Something special is worth the effort. How true, but how often does it happen these days in our modern, disposable culture?
After getting married about five years ago and while setting up home in the countryside together, I bought a very pretty but rather sad Victorian chair at auction. My newly acquired and judiciously selected husband thought I had gone mad; it was covered in 1970’s green Draylon, with yellow plastic buttons and the legs painted with red gloss. It was, however, beautifully proportioned and if I’m being honest, I just felt rather sorry for it. Never a good strategy at an auction! It seemed so wrong that what was so evidently once a lovely piece had been desecrated in this way. I had to act.
So now picture the scene…. .a rainy Sunday afternoon in the Boot Room, me armed with a screwdriver, a hammer and an old kitchen knife. All the gear but no idea – salvation at hand! I feverishly removed the pampas Draylon having first unceremoniously severed the offending buttons. Like a Dervish I slashed and tugged away at the horsehair, foam and even an old newspaper stuffed inside to hide a sagging form. My husband appeared occasionally, cup of tea in hand, stared quizzically and departed without comment. He was doubtless concerned both for my sanity and the welfare of our two somewhat alarmed Border Terriers. After a couple of hours of frenzied activity I was filthy and spent, but there it was, resplendent in its nakedness. This restoration caper is a breeze, I thought….er…. no. My joy at casting off the garb of the least stylish decade in history quickly faded as I realised I had no idea what to do next. I slumped in exhausted frustration and anger. My husband appeared this time with a stiff Gin and following a few choice comments and sensing my mood, he quickly departed with hounds in grateful tow. I’ve always admired his judgement.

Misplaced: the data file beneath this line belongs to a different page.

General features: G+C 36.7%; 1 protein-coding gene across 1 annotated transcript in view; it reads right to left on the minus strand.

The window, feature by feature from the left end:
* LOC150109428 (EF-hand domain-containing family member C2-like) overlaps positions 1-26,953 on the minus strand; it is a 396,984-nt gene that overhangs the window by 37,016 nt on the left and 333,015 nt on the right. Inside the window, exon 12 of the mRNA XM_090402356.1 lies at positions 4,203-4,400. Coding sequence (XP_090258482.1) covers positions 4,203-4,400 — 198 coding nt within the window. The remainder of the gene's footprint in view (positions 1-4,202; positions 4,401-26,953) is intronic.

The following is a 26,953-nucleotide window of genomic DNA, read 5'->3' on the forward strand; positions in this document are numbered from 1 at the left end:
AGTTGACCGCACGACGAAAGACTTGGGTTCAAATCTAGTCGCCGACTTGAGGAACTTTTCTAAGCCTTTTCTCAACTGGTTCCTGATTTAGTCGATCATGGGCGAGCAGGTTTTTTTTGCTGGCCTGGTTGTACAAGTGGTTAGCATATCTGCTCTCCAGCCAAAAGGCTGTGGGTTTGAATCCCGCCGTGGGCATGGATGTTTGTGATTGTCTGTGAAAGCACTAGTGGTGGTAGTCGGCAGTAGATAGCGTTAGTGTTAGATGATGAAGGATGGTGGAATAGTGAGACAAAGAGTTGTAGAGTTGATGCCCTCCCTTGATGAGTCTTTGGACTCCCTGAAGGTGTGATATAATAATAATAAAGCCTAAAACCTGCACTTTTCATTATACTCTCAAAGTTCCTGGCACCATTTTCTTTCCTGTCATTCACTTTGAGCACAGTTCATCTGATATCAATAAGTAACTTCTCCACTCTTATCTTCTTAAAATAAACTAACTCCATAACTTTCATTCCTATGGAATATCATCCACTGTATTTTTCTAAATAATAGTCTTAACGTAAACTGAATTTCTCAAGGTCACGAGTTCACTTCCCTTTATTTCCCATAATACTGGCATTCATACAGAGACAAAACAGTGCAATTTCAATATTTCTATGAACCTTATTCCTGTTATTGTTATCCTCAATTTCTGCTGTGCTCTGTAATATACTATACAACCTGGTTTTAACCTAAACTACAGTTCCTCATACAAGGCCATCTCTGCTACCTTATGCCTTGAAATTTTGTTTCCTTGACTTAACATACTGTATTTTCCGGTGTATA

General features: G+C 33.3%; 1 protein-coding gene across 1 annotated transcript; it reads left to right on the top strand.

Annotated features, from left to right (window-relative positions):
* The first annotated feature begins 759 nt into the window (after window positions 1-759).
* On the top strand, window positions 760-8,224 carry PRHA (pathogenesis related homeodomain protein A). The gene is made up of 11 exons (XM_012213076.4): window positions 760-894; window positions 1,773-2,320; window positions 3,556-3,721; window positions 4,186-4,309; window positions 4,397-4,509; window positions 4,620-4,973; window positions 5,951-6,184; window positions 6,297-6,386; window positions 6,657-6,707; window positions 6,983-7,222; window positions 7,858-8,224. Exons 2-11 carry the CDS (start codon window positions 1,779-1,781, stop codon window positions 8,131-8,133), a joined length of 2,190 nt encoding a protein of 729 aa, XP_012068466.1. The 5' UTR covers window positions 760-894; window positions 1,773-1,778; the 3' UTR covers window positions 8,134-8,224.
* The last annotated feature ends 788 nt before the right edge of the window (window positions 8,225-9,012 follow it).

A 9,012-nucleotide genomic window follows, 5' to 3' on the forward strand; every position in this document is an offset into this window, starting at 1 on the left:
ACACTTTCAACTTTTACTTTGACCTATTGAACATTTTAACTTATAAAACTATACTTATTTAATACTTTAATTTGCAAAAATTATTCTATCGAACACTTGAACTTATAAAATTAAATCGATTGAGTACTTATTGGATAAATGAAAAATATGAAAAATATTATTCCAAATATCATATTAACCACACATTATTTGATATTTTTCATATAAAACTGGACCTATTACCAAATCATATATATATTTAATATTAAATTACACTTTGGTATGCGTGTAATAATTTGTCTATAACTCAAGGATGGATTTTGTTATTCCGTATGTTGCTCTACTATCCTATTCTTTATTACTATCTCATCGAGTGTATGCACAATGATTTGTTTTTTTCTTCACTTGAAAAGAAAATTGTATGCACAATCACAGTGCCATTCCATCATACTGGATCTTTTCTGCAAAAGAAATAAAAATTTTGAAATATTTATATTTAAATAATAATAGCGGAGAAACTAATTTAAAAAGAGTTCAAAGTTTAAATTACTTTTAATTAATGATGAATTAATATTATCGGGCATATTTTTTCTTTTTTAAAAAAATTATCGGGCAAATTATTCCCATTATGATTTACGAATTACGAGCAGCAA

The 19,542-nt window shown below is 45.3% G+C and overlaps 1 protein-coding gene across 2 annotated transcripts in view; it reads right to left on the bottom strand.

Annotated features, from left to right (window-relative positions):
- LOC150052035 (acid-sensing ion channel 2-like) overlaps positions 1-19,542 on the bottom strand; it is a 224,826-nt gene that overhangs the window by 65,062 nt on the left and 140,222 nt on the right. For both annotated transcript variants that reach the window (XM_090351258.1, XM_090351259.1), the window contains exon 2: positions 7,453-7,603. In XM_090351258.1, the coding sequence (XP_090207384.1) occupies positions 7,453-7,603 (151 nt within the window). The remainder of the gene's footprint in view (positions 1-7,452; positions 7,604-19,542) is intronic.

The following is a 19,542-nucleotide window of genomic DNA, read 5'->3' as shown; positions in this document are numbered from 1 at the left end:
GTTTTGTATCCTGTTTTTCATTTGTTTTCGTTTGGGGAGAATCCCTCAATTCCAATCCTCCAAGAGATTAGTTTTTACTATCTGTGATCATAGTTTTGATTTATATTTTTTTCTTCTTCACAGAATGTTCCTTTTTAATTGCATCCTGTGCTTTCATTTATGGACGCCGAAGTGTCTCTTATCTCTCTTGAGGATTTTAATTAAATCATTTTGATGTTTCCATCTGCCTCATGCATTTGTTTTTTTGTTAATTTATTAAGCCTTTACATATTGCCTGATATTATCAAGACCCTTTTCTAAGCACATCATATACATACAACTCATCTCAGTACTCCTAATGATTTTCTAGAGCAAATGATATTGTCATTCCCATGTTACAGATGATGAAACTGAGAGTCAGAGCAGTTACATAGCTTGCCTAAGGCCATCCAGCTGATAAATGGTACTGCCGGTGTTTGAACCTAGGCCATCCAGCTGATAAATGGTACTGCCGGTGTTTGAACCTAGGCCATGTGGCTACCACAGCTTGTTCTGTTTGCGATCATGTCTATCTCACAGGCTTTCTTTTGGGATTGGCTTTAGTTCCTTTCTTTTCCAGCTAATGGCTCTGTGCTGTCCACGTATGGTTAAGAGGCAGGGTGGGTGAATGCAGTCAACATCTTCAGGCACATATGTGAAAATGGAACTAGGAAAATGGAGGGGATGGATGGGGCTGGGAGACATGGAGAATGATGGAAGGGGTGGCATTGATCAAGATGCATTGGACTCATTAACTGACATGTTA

So what to do? I had always loved antiques and chairs in particular for their varied form and well, their use. The sad, skeletal remnants of that chair implored me to learn everything I could. So I embarked upon years of training, gradually developing and honing my skills. How to strip upholstery carefully to learn how shapes were originally formed, traditional techniques of hand sewing and wood polishing and much more besides. I was also fortunate to have worked in costume and make up design for the BBC for twenty years and so had already developed a good eye for colour and colour matching. As such I feel confident to combine contemporary, designer fabrics sympathetically with these glorious old masters to create things that will be cherished. I also make hand-made silk lampshades for antique lamps. I work with a close friend who likewise has the passion and considerable skills both in upholstery and curtain making too. Hare creations are always made with a smile.
The only thing I don’t do? Repair the frames, but that’s what I have a husband for, still paying skilful penitence for those smart comments five years ago!